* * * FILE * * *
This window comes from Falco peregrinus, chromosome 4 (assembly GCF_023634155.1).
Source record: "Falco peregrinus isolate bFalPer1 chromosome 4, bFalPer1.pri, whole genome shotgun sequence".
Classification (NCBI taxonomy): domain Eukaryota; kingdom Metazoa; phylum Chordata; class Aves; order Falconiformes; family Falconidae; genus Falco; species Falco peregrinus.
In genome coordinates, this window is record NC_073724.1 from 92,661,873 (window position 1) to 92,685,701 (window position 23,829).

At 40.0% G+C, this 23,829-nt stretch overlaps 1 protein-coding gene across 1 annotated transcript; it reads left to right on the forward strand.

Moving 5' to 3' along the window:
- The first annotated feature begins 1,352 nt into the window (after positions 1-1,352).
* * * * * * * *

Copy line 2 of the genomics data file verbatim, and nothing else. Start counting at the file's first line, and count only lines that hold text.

Source record: "Falco peregrinus isolate bFalPer1 chromosome 4, bFalPer1.pri, whole genome shotgun sequence".